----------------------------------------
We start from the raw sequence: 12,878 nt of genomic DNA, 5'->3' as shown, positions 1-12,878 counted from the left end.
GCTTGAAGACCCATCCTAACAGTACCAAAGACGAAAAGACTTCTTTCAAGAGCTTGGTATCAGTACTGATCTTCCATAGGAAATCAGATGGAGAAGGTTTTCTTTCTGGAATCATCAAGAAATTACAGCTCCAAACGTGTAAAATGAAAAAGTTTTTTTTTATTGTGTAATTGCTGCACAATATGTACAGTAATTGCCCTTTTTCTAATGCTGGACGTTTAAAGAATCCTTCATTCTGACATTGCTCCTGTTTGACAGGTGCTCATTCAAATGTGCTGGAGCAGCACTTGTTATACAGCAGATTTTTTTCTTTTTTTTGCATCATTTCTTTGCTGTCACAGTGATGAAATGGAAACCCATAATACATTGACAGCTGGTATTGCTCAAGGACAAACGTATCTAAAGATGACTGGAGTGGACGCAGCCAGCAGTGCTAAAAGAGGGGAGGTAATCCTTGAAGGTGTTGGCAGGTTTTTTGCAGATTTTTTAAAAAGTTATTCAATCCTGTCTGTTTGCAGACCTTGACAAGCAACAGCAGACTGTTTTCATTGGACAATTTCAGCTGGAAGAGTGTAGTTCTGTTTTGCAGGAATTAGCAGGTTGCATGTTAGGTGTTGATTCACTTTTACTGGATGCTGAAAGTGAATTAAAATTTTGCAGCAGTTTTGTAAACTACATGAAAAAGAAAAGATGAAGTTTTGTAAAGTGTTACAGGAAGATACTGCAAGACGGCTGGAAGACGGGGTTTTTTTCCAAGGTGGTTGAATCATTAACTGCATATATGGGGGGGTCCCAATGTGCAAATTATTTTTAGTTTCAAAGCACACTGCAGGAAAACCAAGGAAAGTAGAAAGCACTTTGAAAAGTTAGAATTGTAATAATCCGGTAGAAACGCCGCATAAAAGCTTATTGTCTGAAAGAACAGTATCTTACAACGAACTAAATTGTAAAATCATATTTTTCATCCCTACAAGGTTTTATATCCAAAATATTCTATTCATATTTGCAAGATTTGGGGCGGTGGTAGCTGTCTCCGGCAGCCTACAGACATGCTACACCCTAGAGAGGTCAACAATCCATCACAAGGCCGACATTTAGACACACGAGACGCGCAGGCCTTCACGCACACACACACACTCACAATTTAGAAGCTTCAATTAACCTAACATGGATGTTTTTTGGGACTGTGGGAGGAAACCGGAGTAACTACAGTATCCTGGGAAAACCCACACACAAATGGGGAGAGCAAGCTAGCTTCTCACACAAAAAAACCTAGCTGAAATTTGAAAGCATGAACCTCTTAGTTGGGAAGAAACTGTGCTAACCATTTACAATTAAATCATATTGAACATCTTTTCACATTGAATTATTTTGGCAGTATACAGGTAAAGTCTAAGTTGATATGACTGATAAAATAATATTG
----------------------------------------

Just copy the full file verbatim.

We start from the raw sequence: 12,878 nt of genomic DNA, 5'->3' as shown, positions 1-12,878 counted from the left end.
GCTTGAAGACCCATCCTAACAGTACCAAAGACGAAAAGACTTCTTTCAAGAGCTTGGTATCAGTACTGATCTTCCATAGGAAATCAGATGGAGAAGGTTTTCTTTCTGGAATCATCAAGAAATTACAGCTCCAAACGTGTAAAATGAAAAAGTTTTTTTTTATTGTGTAATTGCTGCACAATATGTACAGTAATTGCCCTTTTTCTAATGCTGGACGTTTAAAGAATCCTTCATTCTGACATTGCTCCTGTTTGACAGGTGCTCATTCAAATGTGCTGGAGCAGCACTTGTTATACAGCAGATTTTTTTCTTTTTTTTGCATCATTTCTTTGCTGTCACAGTGATGAAATGGAAACCCATAATACATTGACAGCTGGTATTGCTCAAGGACAAACGTATCTAAAGATGACTGGAGTGGACGCAGCCAGCAGTGCTAAAAGAGGGGAGGTAATCCTTGAAGGTGTTGGCAGGTTTTTTGCAGATTTTTTAAAAAGTTATTCAATCCTGTCTGTTTGCAGACCTTGACAAGCAACAGCAGACTGTTTTCATTGGACAATTTCAGCTGGAAGAGTGTAGTTCTGTTTTGCAGGAATTAGCAGGTTGCATGTTAGGTGTTGATTCACTTTTACTGGATGCTGAAAGTGAATTAAAATTTTGCAGCAGTTTTGTAAACTACATGAAAAAGAAAAGATGAAGTTTTGTAAAGTGTTACAGGAAGATACTGCAAGACGGCTGGAAGACGGGGTTTTTTTCCAAGGTGGTTGAATCATTAACTGCATATATGGGGGGGTCCCAATGTGCAAATTATTTTTAGTTTCAAAGCACACTGCAGGAAAACCAAGGAAAGTAGAAAGCACTTTGAAAAGTTAGAATTGTAATAATCCGGTAGAAACGCCGCATAAAAGCTTATTGTCTGAAAGAACAGTATCTTACAACGAACTAAATTGTAAAATCATATTTTTCATCCCTACAAGGTTTTATATCCAAAATATTCTATTCATATTTGCAAGATTTGGGGCGGTGGTAGCTGTCTCCGGCAGCCTACAGACATGCTACACCCTAGAGAGGTCAACAATCCATCACAAGGCCGACATTTAGACACACGAGACGCGCAGGCCTTCACGCACACACACACACTCACAATTTAGAAGCTTCAATTAACCTAACATGGATGTTTTTTGGGACTGTGGGAGGAAACCGGAGTAACTACAGTATCCTGGGAAAACCCACACACAAATGGGGAGAGCAAGCTAGCTTCTCACACAAAAAAACCTAGCTGAAATTTGAAAGCATGAACCTCTTAGTTGGGAAGAAACTGTGCTAACCATTTACAATTAAATCATATTGAACATCTTTTCACATTGAATTATTTTGGCAGTATACAGGTAAAGTCTAAGTTGATATGACTGATAAAATAATATTG